"This is something you are ingesting, it's not that you can says it's a lemon and I can return it," Campbell said. He is resisting what has to be the quietest high-tech revolution in America - genetically modified agriculture.
Right now, about half the corn and soybeans grown in America has been genetically altered. Gene spliced with different organisms like bacteria or viruses, usually to make the plants resistant to pests, so farmers use fewer chemicals. It means that at the supermarket, genetically altered ingredients are already in products like cereals, snack foods and meat.
So how was agriculture revolutionized and no one knew? Basically, the biotech industry and the federal government decided this man-made food is the same as naturally grown food. So, there is no consumer notice required and no label necessary for genetically engineered food.
"There are unknown risks to these foods," says Andrew Kimbrell. He is part of a team of public-interest lawyers suing the U.S. Food and Drug Administration over the no-label decision. Inside the FDA, he says, there are critical concerns about genetically modified food.
"There are internal scientists saying there could be new poisons. They talk about new allergens. They talk about poor nutrition," Kimbrell says. "Their advice was not taken, so the American consumer has become the guinea pig for these foods."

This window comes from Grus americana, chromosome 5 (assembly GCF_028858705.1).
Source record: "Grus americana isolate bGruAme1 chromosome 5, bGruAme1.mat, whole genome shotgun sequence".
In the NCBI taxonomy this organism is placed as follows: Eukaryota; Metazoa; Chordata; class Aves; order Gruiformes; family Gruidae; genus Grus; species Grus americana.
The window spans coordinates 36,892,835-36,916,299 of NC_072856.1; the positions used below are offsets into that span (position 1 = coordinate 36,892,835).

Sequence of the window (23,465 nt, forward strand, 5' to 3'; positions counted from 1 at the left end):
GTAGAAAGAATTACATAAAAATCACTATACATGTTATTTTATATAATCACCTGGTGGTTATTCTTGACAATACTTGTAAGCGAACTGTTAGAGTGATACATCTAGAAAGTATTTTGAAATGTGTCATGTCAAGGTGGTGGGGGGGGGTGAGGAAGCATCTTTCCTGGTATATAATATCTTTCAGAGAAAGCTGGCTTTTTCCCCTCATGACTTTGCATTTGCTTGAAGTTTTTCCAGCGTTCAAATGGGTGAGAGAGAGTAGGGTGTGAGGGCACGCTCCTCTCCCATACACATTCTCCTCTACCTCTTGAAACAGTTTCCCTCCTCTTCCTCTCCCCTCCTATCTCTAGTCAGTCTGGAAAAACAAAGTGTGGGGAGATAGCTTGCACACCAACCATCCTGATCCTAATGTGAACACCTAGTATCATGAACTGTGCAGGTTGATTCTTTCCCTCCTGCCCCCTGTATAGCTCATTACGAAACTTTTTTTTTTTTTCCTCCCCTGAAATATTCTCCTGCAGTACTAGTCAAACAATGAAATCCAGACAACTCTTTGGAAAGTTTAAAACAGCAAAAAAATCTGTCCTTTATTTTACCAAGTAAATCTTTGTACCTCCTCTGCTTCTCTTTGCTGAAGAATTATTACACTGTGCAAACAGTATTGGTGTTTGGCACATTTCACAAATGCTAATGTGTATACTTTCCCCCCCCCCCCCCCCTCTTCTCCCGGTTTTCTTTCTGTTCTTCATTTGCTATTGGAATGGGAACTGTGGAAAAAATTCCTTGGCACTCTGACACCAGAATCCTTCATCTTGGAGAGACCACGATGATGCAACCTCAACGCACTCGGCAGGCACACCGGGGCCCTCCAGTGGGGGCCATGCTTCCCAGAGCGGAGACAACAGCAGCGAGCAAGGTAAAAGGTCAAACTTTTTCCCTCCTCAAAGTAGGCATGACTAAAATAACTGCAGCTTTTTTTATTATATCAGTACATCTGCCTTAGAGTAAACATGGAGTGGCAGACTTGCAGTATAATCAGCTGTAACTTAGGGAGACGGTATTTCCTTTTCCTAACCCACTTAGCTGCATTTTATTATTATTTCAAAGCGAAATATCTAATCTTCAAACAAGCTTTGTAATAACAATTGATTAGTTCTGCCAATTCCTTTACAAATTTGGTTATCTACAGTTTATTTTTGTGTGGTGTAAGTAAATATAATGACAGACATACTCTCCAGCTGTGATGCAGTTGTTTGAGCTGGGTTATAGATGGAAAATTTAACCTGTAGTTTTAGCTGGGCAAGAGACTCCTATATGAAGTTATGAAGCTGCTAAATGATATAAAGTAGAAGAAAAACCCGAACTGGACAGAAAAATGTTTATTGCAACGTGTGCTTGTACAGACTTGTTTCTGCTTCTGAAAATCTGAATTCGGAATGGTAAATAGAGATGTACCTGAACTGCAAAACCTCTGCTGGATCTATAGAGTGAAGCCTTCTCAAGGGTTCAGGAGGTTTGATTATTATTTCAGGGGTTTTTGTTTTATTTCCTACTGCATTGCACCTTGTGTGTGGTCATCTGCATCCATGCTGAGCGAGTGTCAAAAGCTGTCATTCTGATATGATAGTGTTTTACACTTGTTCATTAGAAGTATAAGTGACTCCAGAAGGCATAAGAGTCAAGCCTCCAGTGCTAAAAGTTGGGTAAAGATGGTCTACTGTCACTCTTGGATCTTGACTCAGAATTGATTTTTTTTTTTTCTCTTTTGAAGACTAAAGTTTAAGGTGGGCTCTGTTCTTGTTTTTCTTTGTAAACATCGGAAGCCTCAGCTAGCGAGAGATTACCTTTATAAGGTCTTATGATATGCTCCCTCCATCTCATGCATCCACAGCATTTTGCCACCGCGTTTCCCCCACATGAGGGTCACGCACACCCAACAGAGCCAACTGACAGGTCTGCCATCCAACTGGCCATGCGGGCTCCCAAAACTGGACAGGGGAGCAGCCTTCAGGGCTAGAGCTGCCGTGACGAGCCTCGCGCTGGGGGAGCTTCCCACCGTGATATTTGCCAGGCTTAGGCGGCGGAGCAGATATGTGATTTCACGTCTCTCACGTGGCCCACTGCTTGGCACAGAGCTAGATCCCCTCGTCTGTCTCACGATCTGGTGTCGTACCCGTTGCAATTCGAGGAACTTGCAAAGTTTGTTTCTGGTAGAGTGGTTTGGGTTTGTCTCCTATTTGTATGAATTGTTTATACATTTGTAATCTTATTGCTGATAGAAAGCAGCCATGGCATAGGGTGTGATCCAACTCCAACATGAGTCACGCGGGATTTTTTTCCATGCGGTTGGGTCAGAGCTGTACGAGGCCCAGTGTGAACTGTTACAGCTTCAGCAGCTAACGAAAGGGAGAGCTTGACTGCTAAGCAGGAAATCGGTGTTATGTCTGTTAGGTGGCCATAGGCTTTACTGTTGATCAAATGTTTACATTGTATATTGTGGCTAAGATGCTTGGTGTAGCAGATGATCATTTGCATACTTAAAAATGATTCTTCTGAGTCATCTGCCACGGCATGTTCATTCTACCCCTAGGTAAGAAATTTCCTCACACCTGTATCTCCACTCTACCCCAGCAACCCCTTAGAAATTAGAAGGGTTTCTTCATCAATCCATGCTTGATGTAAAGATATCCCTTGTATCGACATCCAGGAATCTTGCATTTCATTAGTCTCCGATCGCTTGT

Most scientists had dismissed those concerns until this spring, when the monarch butterflies died. Cornell University researcher John Losey found that pollen from a genetically modified plant, Bt corn, killed monarch caterpillars.
Bt corn is designed to kill worms and millions of acres of it are planted every year. The question now is, what else might the Bt gene do to the environment? "These are genetic combinations that we have never seen before, that are completely novel and so you when you have that you have to know there are things that are going to happen you just can't predict," Losey says.
No one says you'll get sick if you eat this food now, but the concern is that some bad batch of altered plants in the future could become toxic. The industry response? "Well, a meteor could hit the earth tomorrow," replies Val Giddings.
Giddings, a scientist for the biotech trade group representing companies like DuPont and Monsanto, says the concern over this food is overblown. You can give corn the gene for pest resistance, he says, and it's still just corn.
Giddings dismissed the notion that the new technology might create mutant plants. "No foods in the history of humanity have been subjected to more scrutiny before their introduction to consumers than these," he says.
But at Scott Campbell's restaurant, some customers ask, if this food is so safe, why not label it? "It's important to label," says one diner. "I think consumers should make a decision whether or not they want to purchase something."
In the genetically altered future are promises of improved nutrition, greater yields for farmers and huge reductions in pesticides. Yet the industry's reluctance to use labels may already be eroding consumer confidence in this brave new world.
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